Organizations like Coro and Service Year exist to create cadres of socially minded, collaborative leaders to lead us into the future. Big brands like Starbucks, LinkedIn, and Airbnb are also investing in similar initiatives.
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Today's high school and middle school students are drawn to such programs and organizations. Many of them seek to be high achievers – accomplished athletes as well as student government leaders. Unfortunately, however, groups like chess club and the robotics team have less social standing. There is a record demand for STEM skills in the workforce today, so it's curious to see such a disconnect between what the market deems valuable and what we perceive to be valuable.
Even more peculiar is the surprising dearth of programs targeted toward students who are interested in pursuing STEM careers. Girls Who Code is launching a series of books, which is a good start, but certainly not enough in itself.
Communication Is Key for Succeeding in Tech
Northeastern University-Silicon Valley recently conducted a survey of approximately 600 members of the Institute of Electrical and Electronics Engineers (IEEE). According to these respondents, communication – that is, the ability to explain concepts clearly and effectively – is the skill that can make or break a career in the internet of things (IoT), the new frontier of the tech industry.
It makes sense: Mobile devices have changed the way everyone lives. Most of our daily tasks can more easily be accomplished through the use of some sort of technology. However, working with such technology is about more than just the technology itself; it is about communication, collaboration, and creating things for people.
Technology Creates More Jobs Than It Destroys
Today, unfortunately, many graduating college students face uncertainty. All around them, headlines shout about the threat automation taking their jobs.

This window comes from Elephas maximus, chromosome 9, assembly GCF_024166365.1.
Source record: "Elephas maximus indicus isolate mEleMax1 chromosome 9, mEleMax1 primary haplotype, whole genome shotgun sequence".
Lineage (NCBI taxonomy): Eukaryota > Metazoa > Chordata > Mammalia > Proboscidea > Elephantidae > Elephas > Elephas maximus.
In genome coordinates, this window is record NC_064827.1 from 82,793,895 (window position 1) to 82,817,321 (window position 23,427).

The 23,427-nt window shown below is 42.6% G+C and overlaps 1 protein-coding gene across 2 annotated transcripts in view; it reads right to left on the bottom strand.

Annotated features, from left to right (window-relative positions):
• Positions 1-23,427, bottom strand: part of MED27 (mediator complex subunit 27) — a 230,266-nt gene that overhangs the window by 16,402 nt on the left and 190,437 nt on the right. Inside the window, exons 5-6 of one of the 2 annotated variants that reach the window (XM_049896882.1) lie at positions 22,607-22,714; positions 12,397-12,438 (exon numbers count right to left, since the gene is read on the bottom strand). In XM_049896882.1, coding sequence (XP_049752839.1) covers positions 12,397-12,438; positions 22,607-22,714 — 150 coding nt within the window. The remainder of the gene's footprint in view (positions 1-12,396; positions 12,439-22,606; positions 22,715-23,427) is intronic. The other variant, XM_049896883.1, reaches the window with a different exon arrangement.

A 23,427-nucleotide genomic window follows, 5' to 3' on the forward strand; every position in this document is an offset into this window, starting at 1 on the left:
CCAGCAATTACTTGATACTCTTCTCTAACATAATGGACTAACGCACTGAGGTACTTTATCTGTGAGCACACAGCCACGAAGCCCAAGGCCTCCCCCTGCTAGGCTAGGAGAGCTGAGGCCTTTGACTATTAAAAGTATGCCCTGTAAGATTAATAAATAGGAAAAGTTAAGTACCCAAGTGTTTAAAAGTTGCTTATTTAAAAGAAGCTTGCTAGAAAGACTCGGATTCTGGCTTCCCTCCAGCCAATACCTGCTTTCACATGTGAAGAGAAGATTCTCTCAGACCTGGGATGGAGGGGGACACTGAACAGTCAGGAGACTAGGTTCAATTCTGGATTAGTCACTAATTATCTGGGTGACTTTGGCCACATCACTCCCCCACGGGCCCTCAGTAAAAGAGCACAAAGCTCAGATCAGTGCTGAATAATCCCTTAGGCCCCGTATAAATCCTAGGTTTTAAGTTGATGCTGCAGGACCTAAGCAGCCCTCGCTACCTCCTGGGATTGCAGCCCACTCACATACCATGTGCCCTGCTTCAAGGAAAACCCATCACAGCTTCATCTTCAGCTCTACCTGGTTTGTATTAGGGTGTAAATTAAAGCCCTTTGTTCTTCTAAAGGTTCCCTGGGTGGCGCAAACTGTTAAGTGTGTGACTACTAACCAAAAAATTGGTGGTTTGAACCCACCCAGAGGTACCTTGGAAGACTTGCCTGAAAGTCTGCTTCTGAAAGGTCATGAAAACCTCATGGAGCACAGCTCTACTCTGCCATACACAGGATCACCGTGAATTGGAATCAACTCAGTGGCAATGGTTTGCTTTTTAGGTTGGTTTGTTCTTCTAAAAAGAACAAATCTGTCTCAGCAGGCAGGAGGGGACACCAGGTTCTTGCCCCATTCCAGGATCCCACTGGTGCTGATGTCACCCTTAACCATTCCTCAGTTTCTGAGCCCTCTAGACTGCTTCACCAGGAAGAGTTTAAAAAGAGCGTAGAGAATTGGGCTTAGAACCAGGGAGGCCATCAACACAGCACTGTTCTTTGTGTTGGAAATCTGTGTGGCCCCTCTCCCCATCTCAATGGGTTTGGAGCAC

We've seen this movie before. In a 2015 study, Deloitte economists looked at the impact of technology on the economy between 1871 and 2011. The research found that technology has broadly been a "job-creating machine," with each development creating new jobs as it replaced humans in old ones. The study concluded that many industries have indeed lost jobs, most notably agriculture. More recently, jobs such as typists, secretaries, and weavers have come under fire from automation. However, the study also found that other industries have experienced huge growth, enough to compensate for the loss of jobs elsewhere at every stage.
As the regional dean and CEO of Northeastern University's Silicon Valley campus, I'm often asked what these disruptions mean for career planning. Here are a few pieces of advice:
Have your "T" and drink it, too: Become more "T-shaped": know a little bit about a lot of things and specialize in one area. Just don't become too highly specialized.
Hone your people skills: Learn how to listen and learn how to talk. Understand that networking is important.
History tends to repeat itself: With each technological change, jobs have disappeared. However, many more jobs have replaced them. In the new age of automation, we can expect that same phenomenon. Think about it: Just a few decades ago, no one could have imagined there would be one million jobs in video game design.
PK Agarwal is CEO and regional dean of Northeastern University-Silicon Valley and former CTO for California under Governor Schwartzenegger.